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Back to School: Class Planning and Campus Health

As schools, colleges, and universities around the world open their virtual and physical classrooms and campuses, administrators are asking the question: “How are we going to make this semester work for our students, faculty, staff, and IT teams?”

by / September 8, 2020
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It’s time for back to school.

As schools, colleges, and universities around the world open their virtual and physical classrooms and campuses, administrators are asking the question: “How are we going to make this semester work for our students, faculty, staff, and IT teams?”

Cisco recently partnered with EDUCAUSE for two QuickPoll surveys that sought to uncover the ways that education institutions – particularly colleges and universities – are using technology to prepare for the fall semester. Here’s what the research discovered.

Supporting Campus Health

What role does the institution play in providing care and promoting health across the campus? As institutions approach and adapt to the evolving pandemic landscape, it is critical to enable health management systems with technology, minimizing risk and ensuring the availability of stakeholder health services.

Of on-campus technology investments, institutions focused heavily on health screening, workplace safety management, and surveys about student, faculty, and staff readiness to return to campus. Fewer institutions were investing in location tracking and physical distance monitoring.

The biggest challenges across the board are common: a lack of clarity to the desired outcomes for technology investments, technical deployment challenges to hybrid learning and new IT investments, and above all, a sense of uncertainty clouding the planning and deployment process.

As many schools take off into their fall semesters and the rest approach the starting line, conversations surrounding the connection between physical and virtual spaces are expanding and evolving. The campus is no longer a purely physical entity: students and professors will be engaging with the campus, classes, and services through online platforms. Not only are schools building a historically unparalleled digital infrastructure, but they also need to emphasize safety and health on campus.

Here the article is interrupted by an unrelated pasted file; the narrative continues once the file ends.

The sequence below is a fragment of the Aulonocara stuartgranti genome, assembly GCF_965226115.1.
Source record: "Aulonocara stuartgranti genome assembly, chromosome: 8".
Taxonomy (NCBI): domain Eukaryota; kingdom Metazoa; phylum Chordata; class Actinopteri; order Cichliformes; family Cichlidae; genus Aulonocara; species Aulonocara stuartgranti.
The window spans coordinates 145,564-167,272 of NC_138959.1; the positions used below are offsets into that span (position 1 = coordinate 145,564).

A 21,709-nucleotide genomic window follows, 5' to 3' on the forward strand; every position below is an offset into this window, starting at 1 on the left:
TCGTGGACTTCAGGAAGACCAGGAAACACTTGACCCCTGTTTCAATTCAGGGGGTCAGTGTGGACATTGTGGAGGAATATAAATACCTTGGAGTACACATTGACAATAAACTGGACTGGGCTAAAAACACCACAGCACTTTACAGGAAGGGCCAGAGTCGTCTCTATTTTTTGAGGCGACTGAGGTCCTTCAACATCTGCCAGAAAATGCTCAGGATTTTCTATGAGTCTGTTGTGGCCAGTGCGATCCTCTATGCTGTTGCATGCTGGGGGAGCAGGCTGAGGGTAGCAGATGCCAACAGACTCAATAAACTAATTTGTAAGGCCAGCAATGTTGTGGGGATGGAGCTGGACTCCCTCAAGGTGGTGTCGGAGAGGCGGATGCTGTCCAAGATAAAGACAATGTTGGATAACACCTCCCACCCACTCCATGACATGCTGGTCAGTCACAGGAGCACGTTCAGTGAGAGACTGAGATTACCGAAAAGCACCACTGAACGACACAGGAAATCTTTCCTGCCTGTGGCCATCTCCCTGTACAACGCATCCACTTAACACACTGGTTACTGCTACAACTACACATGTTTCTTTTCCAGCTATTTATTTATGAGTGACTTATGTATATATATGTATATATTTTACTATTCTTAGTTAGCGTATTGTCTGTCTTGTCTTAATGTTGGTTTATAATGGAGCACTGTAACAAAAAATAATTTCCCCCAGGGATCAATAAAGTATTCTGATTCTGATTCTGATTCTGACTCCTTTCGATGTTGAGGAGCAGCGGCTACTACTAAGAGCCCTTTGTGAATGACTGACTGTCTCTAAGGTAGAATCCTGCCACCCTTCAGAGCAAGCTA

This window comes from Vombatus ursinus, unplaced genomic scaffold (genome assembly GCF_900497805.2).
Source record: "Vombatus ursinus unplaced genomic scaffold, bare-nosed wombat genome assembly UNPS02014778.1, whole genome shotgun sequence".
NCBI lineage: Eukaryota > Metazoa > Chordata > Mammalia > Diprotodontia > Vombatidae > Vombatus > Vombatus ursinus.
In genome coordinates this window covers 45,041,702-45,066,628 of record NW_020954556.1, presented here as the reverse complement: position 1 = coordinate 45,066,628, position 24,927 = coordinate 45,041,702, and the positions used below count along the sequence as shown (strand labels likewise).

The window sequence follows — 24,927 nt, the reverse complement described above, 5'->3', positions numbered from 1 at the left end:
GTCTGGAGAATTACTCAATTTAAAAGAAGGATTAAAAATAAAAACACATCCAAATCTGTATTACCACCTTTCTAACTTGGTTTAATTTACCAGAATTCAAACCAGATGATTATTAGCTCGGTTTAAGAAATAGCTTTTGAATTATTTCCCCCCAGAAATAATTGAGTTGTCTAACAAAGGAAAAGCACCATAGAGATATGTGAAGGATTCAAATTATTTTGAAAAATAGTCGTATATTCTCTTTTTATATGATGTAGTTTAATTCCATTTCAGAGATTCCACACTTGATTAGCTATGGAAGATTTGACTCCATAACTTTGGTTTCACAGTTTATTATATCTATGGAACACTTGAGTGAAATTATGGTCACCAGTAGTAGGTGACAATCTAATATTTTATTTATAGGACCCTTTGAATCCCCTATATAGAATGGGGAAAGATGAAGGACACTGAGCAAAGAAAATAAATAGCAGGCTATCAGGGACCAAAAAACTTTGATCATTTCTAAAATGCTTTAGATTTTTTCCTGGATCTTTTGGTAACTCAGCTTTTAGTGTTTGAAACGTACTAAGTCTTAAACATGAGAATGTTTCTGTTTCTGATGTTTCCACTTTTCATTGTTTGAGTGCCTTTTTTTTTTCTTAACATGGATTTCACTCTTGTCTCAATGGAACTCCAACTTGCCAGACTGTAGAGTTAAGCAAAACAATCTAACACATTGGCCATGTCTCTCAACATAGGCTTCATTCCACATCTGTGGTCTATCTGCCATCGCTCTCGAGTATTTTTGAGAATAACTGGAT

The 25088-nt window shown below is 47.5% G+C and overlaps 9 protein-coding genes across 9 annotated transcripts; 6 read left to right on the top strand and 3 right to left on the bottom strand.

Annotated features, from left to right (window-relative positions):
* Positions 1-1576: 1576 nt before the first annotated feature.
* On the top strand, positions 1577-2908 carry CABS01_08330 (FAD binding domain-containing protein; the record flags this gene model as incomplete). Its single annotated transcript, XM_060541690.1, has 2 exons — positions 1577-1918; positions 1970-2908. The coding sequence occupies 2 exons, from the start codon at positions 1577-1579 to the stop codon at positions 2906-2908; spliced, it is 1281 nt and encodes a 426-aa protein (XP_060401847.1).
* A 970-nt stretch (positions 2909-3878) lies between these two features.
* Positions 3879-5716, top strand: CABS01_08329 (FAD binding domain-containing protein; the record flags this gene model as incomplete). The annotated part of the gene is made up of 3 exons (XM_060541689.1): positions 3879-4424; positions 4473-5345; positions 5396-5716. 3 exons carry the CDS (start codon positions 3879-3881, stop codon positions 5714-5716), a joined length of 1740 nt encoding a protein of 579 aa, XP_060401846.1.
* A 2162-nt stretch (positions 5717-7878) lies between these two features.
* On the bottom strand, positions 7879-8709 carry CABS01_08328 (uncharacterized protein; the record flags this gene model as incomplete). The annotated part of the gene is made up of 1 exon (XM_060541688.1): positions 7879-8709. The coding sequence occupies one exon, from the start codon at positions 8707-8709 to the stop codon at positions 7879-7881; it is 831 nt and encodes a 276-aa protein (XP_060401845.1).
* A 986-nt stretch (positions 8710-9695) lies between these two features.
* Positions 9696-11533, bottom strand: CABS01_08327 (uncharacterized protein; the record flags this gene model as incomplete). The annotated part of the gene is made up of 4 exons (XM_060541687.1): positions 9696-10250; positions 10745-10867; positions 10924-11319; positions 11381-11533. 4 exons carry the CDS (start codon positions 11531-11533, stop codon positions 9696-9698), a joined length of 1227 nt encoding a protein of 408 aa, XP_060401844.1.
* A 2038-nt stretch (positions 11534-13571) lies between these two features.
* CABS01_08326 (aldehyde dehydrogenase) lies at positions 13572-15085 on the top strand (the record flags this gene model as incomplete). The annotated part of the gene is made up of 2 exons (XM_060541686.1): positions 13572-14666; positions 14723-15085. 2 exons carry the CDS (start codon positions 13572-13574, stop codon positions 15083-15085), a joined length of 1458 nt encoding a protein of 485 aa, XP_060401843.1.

At the time of this survey, 76% of institutions planned to offer hybrid courses. Of services transitioned online, the most seamless have been faculty office hours, IT support, and human resources. Services that have required more effort to update and transition in the pandemic landscape are: labs, student food and housing support, and student co-curricular activities. For classes, asynchronous solutions are the primary distribution method, with synchronous solutions taking a backseat. Most institutions (70%) plan to offer the ability to download and/or stream recorded classroom sessions, while around half of responding institutions plan to livestream classes, video captured classes, or integrate microphones and speakers. In physical spaces, institutions are prioritizing videoconferencing, and secondarily space utilization, over tools like location tracking, automation, guest services, or wayfinding.

While this can be seen as a time for digital transformation, many universities are still in reaction and response mode. However, the solutions invested in during this period can lead to positive long-term change. Investment in hybrid environments will empower new forms of education in years to come and allow educators to discover new ways of teaching. The primary challenges? Staffing and financing, rushed solutions, and uncertainty for the future.

The road ahead may seem long, but as higher education knows well, we create the future today – with every student we educate, educator we enable, and system we invest in.

How is your institution preparing for this semester? What investments have you made in health and the hybrid classroom? Tell us in the comments section below. in the meantime, explore how Cisco is transforming education.

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